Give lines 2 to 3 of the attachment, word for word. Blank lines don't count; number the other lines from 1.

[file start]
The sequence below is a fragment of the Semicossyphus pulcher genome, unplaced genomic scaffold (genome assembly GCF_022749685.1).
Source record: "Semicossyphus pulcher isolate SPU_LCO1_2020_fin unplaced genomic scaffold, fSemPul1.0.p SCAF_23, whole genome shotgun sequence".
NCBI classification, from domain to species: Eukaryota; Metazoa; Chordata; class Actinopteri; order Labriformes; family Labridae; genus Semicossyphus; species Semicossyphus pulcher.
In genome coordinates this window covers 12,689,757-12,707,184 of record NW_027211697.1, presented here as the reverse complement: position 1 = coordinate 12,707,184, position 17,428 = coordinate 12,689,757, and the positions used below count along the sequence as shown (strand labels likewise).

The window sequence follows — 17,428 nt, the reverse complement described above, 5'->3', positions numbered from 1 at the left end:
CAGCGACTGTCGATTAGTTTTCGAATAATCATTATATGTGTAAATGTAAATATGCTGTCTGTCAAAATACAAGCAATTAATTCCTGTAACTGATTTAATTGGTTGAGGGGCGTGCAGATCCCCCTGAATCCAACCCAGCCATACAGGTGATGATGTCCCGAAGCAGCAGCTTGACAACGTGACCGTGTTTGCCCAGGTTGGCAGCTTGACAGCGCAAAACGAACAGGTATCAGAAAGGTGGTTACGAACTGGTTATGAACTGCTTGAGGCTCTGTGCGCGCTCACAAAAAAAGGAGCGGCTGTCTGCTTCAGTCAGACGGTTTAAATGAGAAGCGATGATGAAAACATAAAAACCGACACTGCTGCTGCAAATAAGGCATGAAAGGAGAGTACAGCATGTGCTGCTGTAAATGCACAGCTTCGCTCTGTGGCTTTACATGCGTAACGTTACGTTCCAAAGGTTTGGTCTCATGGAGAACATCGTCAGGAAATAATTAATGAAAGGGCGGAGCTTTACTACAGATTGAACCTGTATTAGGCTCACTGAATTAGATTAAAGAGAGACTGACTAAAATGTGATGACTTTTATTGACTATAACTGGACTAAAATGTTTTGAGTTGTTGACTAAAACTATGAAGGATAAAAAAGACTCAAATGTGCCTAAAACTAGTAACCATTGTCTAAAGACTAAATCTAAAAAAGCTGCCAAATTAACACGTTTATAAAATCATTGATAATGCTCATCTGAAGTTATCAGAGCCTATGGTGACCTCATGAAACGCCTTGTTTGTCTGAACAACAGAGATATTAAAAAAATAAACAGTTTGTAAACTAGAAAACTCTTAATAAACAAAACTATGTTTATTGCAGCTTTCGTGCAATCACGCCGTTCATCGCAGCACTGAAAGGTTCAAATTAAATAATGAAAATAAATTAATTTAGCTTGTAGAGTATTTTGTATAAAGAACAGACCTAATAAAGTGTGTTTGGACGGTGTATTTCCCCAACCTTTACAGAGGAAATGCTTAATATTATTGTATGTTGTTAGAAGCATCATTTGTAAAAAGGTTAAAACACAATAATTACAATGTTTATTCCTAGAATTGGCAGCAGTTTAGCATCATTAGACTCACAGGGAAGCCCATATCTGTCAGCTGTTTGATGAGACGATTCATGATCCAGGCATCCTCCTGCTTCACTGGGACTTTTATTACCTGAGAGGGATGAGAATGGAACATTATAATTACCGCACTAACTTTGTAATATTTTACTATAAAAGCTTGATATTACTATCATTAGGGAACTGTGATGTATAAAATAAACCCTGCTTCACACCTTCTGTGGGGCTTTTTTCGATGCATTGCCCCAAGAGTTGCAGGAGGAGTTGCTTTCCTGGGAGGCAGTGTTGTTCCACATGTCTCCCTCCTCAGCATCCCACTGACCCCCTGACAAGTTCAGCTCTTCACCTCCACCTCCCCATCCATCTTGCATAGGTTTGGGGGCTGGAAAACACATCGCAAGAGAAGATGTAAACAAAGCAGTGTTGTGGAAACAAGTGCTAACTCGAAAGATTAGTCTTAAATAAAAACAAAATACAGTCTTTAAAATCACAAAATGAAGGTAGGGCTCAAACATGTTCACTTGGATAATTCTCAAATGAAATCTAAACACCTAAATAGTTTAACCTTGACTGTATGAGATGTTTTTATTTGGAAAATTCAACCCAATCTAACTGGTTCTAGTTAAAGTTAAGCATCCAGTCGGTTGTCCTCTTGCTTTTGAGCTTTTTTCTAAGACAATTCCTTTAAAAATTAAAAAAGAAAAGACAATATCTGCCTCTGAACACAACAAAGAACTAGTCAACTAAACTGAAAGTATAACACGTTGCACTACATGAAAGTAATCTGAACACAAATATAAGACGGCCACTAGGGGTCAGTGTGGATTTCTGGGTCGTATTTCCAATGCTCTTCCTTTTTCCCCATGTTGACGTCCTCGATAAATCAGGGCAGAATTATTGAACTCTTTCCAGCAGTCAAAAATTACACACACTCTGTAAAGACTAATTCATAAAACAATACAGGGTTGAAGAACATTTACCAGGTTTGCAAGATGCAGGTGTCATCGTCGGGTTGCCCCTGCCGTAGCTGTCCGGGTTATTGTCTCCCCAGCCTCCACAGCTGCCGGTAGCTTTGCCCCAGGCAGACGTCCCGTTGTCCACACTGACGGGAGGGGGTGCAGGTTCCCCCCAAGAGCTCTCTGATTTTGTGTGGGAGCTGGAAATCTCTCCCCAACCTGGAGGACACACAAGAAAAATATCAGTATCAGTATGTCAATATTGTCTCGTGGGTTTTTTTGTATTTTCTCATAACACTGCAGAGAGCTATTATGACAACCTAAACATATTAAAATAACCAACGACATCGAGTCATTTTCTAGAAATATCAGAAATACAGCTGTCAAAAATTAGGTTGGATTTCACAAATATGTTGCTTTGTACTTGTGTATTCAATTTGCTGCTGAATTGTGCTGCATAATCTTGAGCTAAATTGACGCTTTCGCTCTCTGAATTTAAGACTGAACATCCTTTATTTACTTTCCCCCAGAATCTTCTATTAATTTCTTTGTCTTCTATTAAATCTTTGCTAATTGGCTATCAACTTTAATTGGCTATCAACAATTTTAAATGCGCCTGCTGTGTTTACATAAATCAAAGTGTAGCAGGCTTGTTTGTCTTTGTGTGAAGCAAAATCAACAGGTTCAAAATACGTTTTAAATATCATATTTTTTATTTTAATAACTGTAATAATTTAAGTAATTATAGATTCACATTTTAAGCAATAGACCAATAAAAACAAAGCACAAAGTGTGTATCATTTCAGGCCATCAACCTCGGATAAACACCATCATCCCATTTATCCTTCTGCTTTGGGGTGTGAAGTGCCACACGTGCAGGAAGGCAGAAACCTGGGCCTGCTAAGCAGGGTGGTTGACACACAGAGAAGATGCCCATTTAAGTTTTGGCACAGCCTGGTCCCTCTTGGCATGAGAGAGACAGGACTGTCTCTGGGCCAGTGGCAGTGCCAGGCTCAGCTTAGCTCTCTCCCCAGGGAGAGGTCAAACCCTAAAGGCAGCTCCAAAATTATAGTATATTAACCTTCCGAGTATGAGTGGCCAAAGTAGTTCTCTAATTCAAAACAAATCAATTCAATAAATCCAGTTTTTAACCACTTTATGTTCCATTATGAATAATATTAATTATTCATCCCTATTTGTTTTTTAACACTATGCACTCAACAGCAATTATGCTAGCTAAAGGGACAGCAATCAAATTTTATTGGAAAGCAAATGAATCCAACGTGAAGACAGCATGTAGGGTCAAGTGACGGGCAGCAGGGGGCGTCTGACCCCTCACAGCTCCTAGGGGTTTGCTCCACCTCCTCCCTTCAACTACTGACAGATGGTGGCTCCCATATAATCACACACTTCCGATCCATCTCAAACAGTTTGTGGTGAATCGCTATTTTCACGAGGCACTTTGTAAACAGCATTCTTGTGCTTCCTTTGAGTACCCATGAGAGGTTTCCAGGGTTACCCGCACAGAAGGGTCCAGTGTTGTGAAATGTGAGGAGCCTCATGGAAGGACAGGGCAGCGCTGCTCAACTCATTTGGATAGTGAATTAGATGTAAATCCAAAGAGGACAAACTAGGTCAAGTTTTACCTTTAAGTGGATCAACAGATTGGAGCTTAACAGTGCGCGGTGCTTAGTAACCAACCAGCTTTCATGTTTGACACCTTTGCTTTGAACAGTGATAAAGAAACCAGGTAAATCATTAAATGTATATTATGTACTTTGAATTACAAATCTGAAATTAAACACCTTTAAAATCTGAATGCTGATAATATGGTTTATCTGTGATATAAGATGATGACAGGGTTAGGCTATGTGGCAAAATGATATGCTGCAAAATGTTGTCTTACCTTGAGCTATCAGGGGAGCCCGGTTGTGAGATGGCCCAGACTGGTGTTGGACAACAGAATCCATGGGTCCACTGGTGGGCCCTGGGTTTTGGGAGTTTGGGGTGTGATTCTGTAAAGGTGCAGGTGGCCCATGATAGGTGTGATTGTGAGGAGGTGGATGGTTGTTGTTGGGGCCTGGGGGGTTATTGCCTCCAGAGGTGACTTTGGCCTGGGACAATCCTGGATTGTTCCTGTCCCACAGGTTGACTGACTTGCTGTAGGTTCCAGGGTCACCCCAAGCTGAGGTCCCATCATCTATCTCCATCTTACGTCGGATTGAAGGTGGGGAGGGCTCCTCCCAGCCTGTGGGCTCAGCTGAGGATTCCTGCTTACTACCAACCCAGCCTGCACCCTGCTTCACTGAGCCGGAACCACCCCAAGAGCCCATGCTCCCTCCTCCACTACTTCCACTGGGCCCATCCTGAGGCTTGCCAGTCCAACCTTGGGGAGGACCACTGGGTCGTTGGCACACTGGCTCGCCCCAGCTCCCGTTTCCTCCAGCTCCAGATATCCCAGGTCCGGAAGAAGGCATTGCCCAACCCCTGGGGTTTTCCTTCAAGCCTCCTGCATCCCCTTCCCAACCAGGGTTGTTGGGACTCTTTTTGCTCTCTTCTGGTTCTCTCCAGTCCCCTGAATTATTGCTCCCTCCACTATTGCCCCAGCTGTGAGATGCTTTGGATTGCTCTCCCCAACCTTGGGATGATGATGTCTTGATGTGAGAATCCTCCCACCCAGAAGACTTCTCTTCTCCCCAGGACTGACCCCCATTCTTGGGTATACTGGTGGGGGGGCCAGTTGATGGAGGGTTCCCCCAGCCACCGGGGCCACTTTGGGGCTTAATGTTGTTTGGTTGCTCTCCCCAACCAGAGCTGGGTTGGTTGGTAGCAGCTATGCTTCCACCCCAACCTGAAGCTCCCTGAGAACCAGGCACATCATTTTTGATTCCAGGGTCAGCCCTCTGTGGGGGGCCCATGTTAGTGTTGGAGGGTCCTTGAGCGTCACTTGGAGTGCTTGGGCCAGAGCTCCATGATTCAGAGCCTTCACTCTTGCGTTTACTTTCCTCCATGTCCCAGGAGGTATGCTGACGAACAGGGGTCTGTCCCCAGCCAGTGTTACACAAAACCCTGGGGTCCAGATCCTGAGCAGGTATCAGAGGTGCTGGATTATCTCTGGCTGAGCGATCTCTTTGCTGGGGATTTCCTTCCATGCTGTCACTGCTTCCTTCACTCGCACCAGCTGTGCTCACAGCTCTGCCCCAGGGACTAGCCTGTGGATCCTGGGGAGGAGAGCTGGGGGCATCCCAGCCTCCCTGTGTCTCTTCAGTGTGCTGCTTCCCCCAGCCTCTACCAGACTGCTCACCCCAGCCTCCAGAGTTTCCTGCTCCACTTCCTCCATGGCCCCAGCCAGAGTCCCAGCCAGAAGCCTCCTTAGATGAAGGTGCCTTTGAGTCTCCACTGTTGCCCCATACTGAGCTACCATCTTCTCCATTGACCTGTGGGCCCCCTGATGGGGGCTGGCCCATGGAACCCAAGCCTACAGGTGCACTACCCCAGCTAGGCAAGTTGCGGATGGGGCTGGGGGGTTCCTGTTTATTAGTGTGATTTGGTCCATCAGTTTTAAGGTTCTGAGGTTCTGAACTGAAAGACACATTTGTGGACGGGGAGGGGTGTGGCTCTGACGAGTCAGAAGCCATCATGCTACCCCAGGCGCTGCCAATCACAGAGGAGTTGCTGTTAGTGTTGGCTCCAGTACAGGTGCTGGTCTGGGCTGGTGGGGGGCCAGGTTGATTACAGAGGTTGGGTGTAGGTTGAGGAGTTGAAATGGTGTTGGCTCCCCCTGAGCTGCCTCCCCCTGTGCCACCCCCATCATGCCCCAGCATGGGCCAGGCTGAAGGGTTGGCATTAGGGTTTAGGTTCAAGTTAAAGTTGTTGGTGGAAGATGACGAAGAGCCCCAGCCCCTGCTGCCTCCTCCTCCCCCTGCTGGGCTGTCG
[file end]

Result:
Source record: "Semicossyphus pulcher isolate SPU_LCO1_2020_fin unplaced genomic scaffold, fSemPul1.0.p SCAF_23, whole genome shotgun sequence".
NCBI classification, from domain to species: Eukaryota; Metazoa; Chordata; class Actinopteri; order Labriformes; family Labridae; genus Semicossyphus; species Semicossyphus pulcher.